Published March 23, 2012
When President Obama signed his economic stimulus plan into law on February 17, 2009, he promised it “includes help for those hardest hit by our economic crisis,” and “As a whole, this plan will help poor and working Americans.”
But the newest data on how the stimulus money was given out across the 50 states and the District of Columbia shows a perverse pattern: The states hardest hit by the recession received the least money. States with higher bankruptcy, foreclosure, and unemployment rates got less money. And lower-income states also received less.
Rather than helping out those in the toughest shape, it looks like Democrats ended up helping their supporters, including unions and many very wealthy supporters.
According to the Obama administration’s Recovery.gov, a total of $504 billion of federal contracts, grants, and loans to states and territories were awarded between February 17, 2009, and December 31, 2011. The amounts vary a lot across states, with the very lowest at $978 per capita in Virginia and the highest at $2,495 per capita in Alaska. The District of Columbia is the real winner at a whopping $7,603.
The transfers to the states having the least economic problems were large. The following relationships were statistically significant:
-- Each additional $1,000 in a state’s per-capita income resulted, on average, in the state getting $86 more per capita in stimulus funds.
-- States with higher bankruptcy rates got less, not more, money—roughly $67 less per person for each percentage point increase in the state’s bankruptcy rate.
-- For each one-percentage-point fewer people suffering foreclosures, the state gained $59 more per person.
--Eeach one-percentage-point lower poverty rate a state had was associated with $30 more per person.
-- Right-to-work states got about $266 less, and each one percentage point reduction in the percent of a state's workforce represented by unions saw a $26 drop in stimulus dollars per person.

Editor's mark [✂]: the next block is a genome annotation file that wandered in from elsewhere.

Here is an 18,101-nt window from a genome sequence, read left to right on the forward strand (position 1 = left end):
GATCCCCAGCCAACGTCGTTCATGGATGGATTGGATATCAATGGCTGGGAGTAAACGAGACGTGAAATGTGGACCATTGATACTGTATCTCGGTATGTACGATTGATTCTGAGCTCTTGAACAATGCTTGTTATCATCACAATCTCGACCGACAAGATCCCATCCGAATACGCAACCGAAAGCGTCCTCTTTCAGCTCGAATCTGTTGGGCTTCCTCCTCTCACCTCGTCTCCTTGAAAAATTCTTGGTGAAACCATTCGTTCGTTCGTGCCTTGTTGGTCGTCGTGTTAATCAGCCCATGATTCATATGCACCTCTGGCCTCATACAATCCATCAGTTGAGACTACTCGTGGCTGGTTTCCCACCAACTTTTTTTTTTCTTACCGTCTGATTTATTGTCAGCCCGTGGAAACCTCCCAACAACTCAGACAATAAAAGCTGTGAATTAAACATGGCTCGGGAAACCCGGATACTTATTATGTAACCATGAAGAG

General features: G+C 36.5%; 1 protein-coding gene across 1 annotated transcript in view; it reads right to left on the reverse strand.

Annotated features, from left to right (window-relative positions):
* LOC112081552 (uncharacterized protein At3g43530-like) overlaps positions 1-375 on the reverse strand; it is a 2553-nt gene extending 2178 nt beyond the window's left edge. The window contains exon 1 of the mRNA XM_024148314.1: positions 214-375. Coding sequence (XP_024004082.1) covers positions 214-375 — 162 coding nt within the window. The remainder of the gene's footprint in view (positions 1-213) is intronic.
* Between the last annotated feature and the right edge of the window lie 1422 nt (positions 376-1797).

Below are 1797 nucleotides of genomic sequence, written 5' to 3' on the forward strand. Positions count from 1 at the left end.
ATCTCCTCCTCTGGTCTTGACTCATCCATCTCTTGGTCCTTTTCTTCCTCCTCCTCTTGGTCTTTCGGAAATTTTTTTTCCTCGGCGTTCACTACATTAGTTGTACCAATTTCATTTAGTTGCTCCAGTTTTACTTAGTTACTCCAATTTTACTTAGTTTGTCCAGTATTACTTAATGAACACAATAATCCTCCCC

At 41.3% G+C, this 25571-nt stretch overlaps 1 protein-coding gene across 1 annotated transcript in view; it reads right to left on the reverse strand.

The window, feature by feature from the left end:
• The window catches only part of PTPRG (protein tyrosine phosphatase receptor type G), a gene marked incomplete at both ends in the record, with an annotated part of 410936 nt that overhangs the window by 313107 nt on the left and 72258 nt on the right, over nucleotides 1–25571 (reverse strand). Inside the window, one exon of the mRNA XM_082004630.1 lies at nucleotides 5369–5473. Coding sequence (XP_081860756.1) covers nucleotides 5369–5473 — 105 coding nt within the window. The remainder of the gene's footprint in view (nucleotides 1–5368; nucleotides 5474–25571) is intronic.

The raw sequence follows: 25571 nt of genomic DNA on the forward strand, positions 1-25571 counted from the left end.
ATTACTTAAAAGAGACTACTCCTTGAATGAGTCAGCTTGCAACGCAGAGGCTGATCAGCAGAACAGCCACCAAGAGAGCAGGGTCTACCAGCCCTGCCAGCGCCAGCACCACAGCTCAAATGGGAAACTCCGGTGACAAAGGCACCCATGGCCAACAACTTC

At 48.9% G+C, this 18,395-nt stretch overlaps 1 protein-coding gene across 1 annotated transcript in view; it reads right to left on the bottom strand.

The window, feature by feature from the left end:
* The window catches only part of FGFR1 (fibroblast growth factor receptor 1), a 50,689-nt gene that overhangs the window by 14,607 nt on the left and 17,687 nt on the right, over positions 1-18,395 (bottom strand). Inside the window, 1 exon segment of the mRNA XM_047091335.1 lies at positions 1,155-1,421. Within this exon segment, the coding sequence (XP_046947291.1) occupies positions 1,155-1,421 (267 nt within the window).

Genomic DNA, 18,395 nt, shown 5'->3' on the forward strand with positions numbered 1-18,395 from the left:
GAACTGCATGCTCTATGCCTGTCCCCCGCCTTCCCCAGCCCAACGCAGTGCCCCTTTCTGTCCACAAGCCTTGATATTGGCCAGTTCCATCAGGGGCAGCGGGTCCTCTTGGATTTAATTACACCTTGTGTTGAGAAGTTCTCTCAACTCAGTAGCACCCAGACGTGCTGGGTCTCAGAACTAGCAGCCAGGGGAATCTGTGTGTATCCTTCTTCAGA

On the other hand, states that had higher unemployment rates got almost exactly the same amount of money as states with lower rates.
The stimulus money may have failed to go to the states the president promised, but a clear pattern does emerge. Stimulus dollars were highly correlated to which political party controlled the state: Having an entirely Democrat congressional delegation in 2009, when the bill passed, increases the per capita stimulus dollars that the state receives per person by $460. In addition, the states that Obama won by the largest percentage margin in 2008 got the most money.
Even within states much of this money went to relatively well-to-do public sector unions and wealthy Democrats worth hundreds of millions of dollars or billions of dollars. Billionaire Democrat donors who received a lot of money from the Obama administration include: Solyndra owner George Kaiser; Tesla Motors owners Leon Musk, Larry Page and Sergey Brin; NRG Energy owners Warren Buffett, Steven Cohen, and Carl Icahn; Abound Solar Manufacturing’s Pat Stryker; and Siga Technologies’ Ronald Perelman. Among other wealthy Democrat winners were former Vice President Al Gore whose investment in Fisker Automotive was rewarded with a $529 million loan guarantee. All together about 75 percent of loans and grants have been given out to companies run by Obama supporters.
The Stimulus didn’t create new jobs. Whether the government has to borrow or impose new taxes or print up money, the money the government gave away wasn’t free. The money had to come from someplace.
For all the concern about Democrats helping the poor, they were merely in it to help themselves. The Stimulus was simply a massive partisan wealth transfer -- the largest single transfer in American history.
John R. Lott, Jr. is a FoxNews.com contributor. He is an economist and co-author with Grover Norquist of the just released "Debacle: Obama's War on Jobs and Growth and What We Can Do Now to Regain Our Future” (John Wiley & Sons, March 2012).